23 Jan 2022

Offaly youth living in 'subhuman' conditions pleads guilty to assault

Offaly youth living in 'subhuman' conditions pleads guilty to assault

Offaly youth living in 'subhuman' conditions pleads guilty to assault

A young Offaly man is living in “subhuman” conditions while suitable accommodation is being sought for him, Tullamore District Court heard.

Nineteen-year-old Ceilim Ryan is staying in a caravan at Scurragh, Birr with no access to sanitation facilities or electricity and this is partly a cause of his criminal offending, Judge Catherine Staines said.

The youth, who has been diagnosed with oppositional defiance disorder (ODD) and attention deficit hyperactivity disorder (ADHD) pleaded guilty to assaulting a staff member at Tesco in Birr, breaching the peace at the store and causing damage to a cell door in Birr Garda Station.

Sergeant James O'Sullivan said on September 16 last year he assaulted a man and became abusive at Tesco when he was asked to leave because he was not wearing a mask.

The damage to the cell door, which was done with handcuffs, occurred on October 17, 2020 and Mr Ryan was accused of public order offences in Bulfin Park on the same date.

Mr Ryan is also before the court in relation to other matters and a probation report was considered by Judge Staines when he appeared before her last week.

Suzanne Dooner, BL, for the accused, said the youth was still living in the caravan but enquiries had been made for alternative accommodation.

Judge Staines said the most recent probation report indicated Mr Ryan's accommodation status remained unresolved but he had been placed on the Offaly County Council housing list.

The report said his accommodation in the caravan was “subhuman in standard” and the judge remarked: “It's extremely worrying in the context of the risk in further offending.”

Lourda Giles, an official with the County Council, told the court that following Mr Ryan's approval onto the housing list on May 14 last, the local authority's housing section contacted three emergency B&Bs but they all declined to take him.

The homeless hostel in Longford had no vacancy and Mr Ryan was referred to two other emergency accommodation providers in Tullamore, Lanello and RSS, but neither had vacancies.

When a place becomes available he will be assessed, said Ms Giles, adding that the council had contacted Mr Ryan's mother, Fiona O'Shea, in relation to a voucher towards the cost of B&B accommodation which they could source themselves but it was declined.

Ms Giles said a bed was available in a homeless hostel in Gardiner Street, Dublin but it was refused. Contact was also made with Midlands Simon but it had a waiting list too.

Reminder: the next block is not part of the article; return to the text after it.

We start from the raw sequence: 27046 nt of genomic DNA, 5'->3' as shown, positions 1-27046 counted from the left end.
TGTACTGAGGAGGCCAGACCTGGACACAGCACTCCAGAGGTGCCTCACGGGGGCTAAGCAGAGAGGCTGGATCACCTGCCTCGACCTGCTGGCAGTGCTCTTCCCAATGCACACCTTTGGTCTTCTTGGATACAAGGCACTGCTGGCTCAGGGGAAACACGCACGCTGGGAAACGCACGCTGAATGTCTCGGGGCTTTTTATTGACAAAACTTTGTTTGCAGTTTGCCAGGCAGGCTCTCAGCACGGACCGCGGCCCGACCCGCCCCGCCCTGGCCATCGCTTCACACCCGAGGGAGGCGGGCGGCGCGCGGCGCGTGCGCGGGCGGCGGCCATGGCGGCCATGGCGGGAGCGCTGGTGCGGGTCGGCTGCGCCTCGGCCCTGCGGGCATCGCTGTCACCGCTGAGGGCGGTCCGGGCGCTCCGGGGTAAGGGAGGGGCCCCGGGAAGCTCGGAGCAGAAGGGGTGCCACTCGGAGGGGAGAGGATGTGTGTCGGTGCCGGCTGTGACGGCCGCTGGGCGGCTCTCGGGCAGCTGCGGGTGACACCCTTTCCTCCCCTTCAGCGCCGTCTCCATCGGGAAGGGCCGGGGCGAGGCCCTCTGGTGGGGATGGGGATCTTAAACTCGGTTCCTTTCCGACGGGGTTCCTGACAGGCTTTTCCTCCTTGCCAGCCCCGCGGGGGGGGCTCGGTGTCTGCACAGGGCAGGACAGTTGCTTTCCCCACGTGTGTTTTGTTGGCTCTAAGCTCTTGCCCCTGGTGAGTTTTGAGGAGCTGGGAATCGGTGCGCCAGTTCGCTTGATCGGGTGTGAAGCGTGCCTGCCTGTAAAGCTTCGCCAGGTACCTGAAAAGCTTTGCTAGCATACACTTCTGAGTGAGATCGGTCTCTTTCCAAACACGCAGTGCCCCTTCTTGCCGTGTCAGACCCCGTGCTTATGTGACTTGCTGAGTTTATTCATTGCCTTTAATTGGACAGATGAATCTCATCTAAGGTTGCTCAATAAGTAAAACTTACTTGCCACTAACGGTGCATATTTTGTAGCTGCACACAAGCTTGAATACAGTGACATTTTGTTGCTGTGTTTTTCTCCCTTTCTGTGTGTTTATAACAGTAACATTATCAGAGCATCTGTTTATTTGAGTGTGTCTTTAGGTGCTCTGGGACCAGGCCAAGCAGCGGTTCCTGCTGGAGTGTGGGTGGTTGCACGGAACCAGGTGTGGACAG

Ms Giles said the Dublin hostel was still available, as was the B&B voucher.

Judge Staines told the witness that there was a duty on the council to provide housing. “It's simply not good enough to say there's no places,” she remarked.

She said Mr Ryan had a lot of psychiatric difficulties and those, along with his homelessness, had led to him “ending up in this court”.

She said he had some supports in Offaly but if he had to go to Dublin he would be completely alone.

Ms Giles said very few places were available but she did reveal that refurbishment works at Mr Ryan's original home at 25 Scurragh, which had been provided by the council, would be complete this week, it was hoped.

A three-bedroom property, it had been damaged by a fire, said the witness.

Ms O'Shea, who told the court she was in emergency accommodation in a different location from the accused, said the council were “well aware” of the breakdown in her family since 2019 and it was “not viable” for Ceilim Ryan to live in the council house in Scurragh because of his ODD.

She said the situation was having a significant effect on him and all of the family.

Judge Staines said she had every sympathy for Ms O'Shea but moving into the house for a period when it is ready might be the only option if being homeless was the other choice.

Ms O'Shea said she had previously been asked to get a barring order against her son and now the council wanted him to live with her.

The family were trying to work through the situation as best they could but Ceilim's behaviour had a significant effect on all the family, mentally, physically and emotionally.

She also said that when a request was made to place the caravan into her yard she was told she would be evicted.

The court also heard that the accommodation in which Ms O'Shea was staying would not accommodate the accused.

When Judge Staines asked if the caravan could be improved Ms Giles said having a caravan present is a breach of the tenancy agreement.

Mr Ryan told the court himself that “every second” residence in Scurragh had a caravan and Ms Giles said they would all be in breach of tenancy.

Ms Dooner said the defendant had been given a mentor by the Le Cheile youth justice support service and he was engaging well.

Judge Staines noted that he had no previous convictions and was in a very precarious position with his living arrangements.
She accepted that because of his diagnosis he would not be able to live in his mother's house full-time but saw no reason why he could not have access to it for sanitation facilities when it is ready, pending a proper placement for him.

The judge placed him on probation on his own bond of €100 on condition he attend all appointments with the Probation Service and his mentor.

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